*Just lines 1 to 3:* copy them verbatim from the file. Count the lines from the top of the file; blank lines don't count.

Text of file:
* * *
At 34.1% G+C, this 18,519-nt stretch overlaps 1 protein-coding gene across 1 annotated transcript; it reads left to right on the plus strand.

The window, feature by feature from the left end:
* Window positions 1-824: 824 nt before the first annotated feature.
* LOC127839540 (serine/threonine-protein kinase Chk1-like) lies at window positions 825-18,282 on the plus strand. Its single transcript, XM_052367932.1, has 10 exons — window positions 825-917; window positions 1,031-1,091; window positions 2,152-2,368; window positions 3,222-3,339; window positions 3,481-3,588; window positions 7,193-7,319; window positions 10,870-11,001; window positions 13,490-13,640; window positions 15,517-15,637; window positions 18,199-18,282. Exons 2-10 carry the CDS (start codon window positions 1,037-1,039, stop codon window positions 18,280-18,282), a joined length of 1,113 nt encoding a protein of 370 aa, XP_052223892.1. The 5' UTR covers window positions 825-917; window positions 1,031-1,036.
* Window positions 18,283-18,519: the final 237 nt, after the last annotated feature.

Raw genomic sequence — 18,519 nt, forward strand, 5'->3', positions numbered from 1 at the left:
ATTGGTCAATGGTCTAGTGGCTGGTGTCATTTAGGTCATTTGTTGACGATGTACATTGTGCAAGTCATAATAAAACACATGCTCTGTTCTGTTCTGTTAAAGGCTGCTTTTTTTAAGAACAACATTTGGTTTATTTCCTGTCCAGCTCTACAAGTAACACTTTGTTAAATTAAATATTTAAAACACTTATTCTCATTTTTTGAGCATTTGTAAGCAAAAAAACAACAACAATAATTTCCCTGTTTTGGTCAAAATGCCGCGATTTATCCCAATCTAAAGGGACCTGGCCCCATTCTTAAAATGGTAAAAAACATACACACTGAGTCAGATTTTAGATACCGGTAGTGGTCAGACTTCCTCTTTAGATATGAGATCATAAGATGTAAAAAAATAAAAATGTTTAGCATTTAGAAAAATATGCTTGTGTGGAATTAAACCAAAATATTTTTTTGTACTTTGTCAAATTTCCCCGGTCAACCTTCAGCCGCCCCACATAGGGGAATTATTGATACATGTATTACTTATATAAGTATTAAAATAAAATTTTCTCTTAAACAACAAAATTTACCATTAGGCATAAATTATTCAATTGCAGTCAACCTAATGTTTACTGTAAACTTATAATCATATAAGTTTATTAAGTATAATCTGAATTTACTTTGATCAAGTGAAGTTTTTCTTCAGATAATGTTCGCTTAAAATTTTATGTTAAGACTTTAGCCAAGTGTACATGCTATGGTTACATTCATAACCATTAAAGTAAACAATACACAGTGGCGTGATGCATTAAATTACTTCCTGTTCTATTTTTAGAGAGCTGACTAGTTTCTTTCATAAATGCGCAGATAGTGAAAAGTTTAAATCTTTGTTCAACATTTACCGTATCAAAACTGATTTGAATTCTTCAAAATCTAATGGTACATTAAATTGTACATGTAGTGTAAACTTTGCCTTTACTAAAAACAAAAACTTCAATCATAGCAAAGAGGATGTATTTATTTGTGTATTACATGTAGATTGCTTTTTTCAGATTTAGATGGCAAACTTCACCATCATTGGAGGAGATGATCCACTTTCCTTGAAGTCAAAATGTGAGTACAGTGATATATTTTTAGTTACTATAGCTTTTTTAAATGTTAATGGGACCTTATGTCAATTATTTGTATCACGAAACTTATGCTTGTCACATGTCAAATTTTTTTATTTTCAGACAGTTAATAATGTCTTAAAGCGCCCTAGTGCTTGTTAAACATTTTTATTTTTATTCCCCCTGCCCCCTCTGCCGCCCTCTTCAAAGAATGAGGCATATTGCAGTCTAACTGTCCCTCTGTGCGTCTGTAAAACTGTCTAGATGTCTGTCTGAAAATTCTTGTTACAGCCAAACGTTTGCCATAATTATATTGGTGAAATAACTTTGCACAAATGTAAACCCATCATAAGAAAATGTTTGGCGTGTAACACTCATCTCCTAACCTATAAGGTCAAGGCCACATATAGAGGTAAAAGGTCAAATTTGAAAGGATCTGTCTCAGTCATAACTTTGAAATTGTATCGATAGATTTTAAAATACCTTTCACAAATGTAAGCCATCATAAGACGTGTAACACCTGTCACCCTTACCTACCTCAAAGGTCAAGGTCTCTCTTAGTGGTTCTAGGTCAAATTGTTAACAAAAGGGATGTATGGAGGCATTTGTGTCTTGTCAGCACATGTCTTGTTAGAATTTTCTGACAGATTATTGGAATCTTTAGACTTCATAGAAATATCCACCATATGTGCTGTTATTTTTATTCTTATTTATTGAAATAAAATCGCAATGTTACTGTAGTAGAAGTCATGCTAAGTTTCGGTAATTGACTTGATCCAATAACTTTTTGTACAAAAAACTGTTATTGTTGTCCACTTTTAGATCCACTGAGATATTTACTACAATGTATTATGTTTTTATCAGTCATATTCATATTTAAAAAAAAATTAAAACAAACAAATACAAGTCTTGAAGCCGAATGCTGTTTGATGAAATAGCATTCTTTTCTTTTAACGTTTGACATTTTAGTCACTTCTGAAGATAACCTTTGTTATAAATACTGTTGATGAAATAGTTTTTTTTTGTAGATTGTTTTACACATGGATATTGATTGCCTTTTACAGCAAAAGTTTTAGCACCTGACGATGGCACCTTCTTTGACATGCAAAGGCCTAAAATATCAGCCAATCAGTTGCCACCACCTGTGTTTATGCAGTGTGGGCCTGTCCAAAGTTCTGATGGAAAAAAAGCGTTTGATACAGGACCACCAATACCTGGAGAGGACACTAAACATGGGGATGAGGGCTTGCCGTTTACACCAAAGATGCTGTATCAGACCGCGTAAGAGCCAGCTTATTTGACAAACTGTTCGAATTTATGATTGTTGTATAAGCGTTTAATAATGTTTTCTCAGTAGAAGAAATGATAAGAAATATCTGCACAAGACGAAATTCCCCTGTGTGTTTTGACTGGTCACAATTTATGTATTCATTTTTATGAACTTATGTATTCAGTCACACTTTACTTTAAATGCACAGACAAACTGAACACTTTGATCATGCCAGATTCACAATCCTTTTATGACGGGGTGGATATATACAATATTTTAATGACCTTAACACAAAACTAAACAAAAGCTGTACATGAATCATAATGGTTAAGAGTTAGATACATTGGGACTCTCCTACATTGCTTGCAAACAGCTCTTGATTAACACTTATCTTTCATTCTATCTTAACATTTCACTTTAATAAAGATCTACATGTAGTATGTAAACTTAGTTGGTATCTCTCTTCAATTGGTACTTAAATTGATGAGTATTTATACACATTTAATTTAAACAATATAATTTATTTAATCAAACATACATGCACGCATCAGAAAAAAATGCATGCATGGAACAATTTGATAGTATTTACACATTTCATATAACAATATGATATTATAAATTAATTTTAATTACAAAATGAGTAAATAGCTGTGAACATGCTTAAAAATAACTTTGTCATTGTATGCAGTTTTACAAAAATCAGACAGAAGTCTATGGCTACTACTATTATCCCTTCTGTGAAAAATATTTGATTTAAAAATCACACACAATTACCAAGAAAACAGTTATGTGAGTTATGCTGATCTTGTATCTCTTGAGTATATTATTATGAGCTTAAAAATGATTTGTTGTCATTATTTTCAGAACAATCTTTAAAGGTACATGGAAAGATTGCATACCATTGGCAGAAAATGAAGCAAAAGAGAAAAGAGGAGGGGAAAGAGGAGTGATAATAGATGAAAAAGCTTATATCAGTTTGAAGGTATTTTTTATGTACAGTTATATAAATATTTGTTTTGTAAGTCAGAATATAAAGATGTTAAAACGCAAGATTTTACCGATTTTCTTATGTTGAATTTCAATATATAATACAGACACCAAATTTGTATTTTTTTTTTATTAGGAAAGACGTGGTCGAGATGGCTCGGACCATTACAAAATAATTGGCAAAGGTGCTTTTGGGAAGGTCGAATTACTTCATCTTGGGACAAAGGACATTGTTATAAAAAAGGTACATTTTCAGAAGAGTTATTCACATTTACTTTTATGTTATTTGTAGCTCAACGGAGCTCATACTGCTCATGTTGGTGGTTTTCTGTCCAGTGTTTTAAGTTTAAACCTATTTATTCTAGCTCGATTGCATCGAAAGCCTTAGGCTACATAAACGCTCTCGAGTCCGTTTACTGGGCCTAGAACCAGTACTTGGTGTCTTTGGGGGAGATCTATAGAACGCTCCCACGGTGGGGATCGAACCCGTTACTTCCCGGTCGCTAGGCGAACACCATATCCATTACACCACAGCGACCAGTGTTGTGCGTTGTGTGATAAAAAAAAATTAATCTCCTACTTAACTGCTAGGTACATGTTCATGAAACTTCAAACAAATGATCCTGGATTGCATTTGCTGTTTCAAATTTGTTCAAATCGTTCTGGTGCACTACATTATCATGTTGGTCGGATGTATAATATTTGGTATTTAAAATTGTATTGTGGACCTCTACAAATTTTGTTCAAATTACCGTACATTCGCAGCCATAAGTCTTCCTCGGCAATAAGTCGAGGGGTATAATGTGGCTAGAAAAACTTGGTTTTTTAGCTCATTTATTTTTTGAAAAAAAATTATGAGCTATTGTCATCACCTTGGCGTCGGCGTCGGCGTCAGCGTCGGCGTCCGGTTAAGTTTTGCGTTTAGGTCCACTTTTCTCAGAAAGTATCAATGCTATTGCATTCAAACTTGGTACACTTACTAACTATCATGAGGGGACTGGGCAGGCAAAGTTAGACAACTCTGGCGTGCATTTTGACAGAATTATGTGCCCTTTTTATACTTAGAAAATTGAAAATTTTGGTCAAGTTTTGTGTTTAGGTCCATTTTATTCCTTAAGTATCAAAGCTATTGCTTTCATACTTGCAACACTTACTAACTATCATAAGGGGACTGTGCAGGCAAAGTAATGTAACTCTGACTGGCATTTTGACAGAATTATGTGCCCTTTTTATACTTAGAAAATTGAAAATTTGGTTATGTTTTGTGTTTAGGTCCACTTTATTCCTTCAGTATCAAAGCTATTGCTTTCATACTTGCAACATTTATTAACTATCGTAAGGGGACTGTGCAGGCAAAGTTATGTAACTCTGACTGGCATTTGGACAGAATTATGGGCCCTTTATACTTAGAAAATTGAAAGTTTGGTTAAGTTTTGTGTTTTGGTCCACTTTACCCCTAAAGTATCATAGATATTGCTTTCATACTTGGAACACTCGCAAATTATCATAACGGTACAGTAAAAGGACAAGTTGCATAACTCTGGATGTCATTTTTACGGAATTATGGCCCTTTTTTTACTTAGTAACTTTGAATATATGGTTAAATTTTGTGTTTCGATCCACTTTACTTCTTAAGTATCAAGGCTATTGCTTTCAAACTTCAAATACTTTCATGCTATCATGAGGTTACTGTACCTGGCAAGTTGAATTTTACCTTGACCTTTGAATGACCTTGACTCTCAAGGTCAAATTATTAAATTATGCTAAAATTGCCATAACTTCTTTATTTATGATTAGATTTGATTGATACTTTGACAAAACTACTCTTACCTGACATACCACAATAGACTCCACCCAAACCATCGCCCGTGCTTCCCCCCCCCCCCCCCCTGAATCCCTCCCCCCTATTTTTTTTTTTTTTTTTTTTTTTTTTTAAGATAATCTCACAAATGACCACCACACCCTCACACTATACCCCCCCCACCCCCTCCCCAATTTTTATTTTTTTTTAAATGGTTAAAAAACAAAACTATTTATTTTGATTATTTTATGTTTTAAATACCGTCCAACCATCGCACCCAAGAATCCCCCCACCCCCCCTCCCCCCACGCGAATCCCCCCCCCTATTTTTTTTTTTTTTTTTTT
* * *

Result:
At 34.1% G+C, this 18,519-nt stretch overlaps 1 protein-coding gene across 1 annotated transcript; it reads left to right on the plus strand.

The window, feature by feature from the left end:
* Window positions 1-824: 824 nt before the first annotated feature.